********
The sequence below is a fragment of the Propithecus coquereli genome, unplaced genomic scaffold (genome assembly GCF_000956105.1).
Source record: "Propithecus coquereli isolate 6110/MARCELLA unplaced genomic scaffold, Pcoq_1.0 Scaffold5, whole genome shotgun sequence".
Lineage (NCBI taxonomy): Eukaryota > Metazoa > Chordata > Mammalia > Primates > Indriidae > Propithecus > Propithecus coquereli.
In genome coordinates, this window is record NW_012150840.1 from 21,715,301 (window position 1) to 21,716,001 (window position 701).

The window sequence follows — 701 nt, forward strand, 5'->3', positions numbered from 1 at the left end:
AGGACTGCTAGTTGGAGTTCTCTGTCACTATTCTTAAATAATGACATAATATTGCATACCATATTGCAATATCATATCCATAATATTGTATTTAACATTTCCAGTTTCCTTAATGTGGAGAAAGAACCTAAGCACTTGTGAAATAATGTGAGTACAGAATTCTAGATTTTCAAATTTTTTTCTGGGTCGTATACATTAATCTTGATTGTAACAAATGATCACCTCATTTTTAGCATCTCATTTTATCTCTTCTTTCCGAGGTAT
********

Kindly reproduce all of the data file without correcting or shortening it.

The sequence below is a fragment of the Propithecus coquereli genome, unplaced genomic scaffold (genome assembly GCF_000956105.1).
Source record: "Propithecus coquereli isolate 6110/MARCELLA unplaced genomic scaffold, Pcoq_1.0 Scaffold5, whole genome shotgun sequence".
Lineage (NCBI taxonomy): Eukaryota > Metazoa > Chordata > Mammalia > Primates > Indriidae > Propithecus > Propithecus coquereli.
In genome coordinates, this window is record NW_012150840.1 from 21,715,301 (window position 1) to 21,716,001 (window position 701).

The window sequence follows — 701 nt, forward strand, 5'->3', positions numbered from 1 at the left end:
AGGACTGCTAGTTGGAGTTCTCTGTCACTATTCTTAAATAATGACATAATATTGCATACCATATTGCAATATCATATCCATAATATTGTATTTAACATTTCCAGTTTCCTTAATGTGGAGAAAGAACCTAAGCACTTGTGAAATAATGTGAGTACAGAATTCTAGATTTTCAAATTTTTTTCTGGGTCGTATACATTAATCTTGATTGTAACAAATGATCACCTCATTTTTAGCATCTCATTTTATCTCTTCTTTCCGAGGTAT